Common Ways Identity Theft Occurs
Supported by an experienced team of researchers, analysts, consultants, and investigators, Edward Myers & Associates Inc., was established in 2003 to provide risk assessment consulting and investigative services. Today, the team at Edward Myers & Associates Inc., continues to assist public- and private sector-clients with a wide variety of needs, including prevention of and response to identity theft.
Over the last 10 years, the incidence of identity theft has risen by more than 150,000 cases, with nearly 400,000 cases reported in the United States in 2016. For high-profile business professionals, these thefts can put companies at significant financial risk. Individuals should be aware of some of the more common methods thieves use to steal personal information.
Technology has made it easier than ever for identity thieves. Information is easily stolen through tactics like skimming, which occurs when people implant data-recording devices into machines like ATMs and other card readers. Once a credit card is swiped, the information stored in the magnetic strip is recorded and then retained by the thief.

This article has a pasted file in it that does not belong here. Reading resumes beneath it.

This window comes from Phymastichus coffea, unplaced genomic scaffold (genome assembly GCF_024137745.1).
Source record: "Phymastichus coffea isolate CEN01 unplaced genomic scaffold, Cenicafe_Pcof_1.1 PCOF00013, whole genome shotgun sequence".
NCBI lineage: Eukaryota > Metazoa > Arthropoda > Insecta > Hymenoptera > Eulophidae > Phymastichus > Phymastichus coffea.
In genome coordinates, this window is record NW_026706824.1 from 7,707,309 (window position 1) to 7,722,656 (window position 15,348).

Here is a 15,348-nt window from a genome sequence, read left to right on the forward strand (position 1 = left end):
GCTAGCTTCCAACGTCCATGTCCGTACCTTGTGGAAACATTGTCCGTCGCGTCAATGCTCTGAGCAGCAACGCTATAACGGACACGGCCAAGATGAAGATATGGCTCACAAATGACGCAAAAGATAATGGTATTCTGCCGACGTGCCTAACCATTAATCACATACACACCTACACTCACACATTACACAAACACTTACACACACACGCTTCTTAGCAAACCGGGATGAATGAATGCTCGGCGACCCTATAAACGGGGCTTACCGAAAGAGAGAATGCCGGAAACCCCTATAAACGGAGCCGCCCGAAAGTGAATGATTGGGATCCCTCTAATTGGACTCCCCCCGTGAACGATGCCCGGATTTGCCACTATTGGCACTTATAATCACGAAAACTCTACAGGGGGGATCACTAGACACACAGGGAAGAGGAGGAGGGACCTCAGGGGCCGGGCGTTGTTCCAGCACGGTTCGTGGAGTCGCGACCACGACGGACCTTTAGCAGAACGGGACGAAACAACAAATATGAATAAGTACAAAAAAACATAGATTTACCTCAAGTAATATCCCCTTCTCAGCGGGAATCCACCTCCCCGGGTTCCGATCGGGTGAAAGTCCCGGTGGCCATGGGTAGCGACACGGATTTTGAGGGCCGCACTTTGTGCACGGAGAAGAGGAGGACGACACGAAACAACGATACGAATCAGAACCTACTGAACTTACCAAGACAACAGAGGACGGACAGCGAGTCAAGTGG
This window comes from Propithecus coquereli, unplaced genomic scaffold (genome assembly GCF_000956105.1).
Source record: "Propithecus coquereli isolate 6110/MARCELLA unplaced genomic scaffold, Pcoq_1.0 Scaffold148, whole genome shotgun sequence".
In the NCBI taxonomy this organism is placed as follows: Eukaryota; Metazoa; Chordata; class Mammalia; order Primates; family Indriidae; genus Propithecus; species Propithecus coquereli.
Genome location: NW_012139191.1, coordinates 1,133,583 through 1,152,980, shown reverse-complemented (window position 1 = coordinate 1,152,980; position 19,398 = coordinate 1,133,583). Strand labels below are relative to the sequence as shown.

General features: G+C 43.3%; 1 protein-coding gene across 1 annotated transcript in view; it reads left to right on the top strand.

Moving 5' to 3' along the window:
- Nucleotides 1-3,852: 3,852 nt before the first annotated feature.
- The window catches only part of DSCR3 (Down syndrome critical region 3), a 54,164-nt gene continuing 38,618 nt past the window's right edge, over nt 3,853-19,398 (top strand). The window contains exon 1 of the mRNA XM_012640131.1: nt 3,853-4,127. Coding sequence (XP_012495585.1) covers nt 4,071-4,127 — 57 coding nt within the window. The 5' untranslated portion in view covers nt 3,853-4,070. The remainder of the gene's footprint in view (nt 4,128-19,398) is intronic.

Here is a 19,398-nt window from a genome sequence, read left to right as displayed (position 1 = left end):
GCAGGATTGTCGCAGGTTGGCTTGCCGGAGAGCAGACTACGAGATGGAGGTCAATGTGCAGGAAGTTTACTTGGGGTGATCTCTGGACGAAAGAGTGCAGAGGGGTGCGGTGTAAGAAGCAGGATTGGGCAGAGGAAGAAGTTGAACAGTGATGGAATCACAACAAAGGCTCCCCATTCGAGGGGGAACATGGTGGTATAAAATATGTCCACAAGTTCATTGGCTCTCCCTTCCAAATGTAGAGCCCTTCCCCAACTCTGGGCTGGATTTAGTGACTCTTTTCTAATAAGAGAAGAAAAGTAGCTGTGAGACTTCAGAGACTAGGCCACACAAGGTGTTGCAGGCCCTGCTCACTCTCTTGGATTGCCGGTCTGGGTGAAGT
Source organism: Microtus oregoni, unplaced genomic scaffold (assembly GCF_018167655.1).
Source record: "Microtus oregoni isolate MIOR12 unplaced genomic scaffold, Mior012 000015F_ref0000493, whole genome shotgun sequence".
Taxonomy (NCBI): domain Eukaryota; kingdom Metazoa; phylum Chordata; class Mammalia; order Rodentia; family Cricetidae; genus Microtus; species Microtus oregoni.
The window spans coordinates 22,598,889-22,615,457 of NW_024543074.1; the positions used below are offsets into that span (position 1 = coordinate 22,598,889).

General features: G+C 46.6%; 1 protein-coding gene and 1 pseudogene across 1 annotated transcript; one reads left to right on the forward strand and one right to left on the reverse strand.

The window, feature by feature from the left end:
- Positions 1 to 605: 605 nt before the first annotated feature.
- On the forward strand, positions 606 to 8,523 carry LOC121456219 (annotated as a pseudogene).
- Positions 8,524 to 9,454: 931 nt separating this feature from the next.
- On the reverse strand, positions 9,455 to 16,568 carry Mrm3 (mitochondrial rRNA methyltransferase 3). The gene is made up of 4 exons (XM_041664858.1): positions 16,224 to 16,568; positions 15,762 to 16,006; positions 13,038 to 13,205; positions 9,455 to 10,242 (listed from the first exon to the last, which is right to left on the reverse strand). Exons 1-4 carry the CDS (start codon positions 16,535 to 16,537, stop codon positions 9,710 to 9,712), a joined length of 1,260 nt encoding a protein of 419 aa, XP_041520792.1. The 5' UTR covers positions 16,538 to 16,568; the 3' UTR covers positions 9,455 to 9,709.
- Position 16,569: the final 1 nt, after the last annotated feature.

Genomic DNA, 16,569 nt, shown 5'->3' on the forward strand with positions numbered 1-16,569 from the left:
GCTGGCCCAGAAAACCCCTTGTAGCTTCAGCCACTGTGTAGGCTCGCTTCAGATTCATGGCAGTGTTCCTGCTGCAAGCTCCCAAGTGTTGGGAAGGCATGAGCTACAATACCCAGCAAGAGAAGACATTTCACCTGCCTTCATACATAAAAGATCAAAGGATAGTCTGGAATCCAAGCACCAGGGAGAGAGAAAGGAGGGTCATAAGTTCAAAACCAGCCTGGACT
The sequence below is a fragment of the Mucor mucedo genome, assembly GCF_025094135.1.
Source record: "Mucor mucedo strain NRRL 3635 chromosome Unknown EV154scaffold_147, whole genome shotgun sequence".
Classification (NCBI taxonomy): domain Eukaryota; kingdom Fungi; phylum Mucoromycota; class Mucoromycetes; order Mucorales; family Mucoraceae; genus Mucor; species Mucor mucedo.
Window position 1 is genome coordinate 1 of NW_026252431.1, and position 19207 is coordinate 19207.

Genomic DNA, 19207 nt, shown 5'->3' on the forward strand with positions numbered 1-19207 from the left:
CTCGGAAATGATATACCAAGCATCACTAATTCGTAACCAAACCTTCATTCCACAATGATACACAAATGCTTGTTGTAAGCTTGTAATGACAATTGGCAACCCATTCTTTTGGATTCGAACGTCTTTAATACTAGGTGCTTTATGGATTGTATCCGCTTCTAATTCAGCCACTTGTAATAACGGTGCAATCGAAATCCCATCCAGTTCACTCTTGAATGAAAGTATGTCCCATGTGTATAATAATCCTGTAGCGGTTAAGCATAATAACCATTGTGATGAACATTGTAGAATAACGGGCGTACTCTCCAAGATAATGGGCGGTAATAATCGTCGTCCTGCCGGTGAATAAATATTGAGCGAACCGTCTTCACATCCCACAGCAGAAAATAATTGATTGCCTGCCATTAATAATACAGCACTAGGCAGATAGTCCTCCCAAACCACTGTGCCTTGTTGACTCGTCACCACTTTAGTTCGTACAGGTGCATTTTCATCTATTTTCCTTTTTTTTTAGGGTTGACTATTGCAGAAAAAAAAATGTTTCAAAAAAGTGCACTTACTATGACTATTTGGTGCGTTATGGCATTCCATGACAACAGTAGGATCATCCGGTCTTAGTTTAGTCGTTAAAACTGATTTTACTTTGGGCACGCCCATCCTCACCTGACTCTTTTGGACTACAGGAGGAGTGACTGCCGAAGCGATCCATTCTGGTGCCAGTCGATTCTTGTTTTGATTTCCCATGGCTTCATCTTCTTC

Another common form of identity theft occurs through phishing, in which an individual sends out fraudulent emails, voicemails, letters, or other form of message in an effort to trick an individual into giving up sensitive information. Identities are also stolen through malware programs that use key and screen loggers to learn a computer user’s passwords, giving thieves access to emails, bank accounts, and many other forms of personal online tools.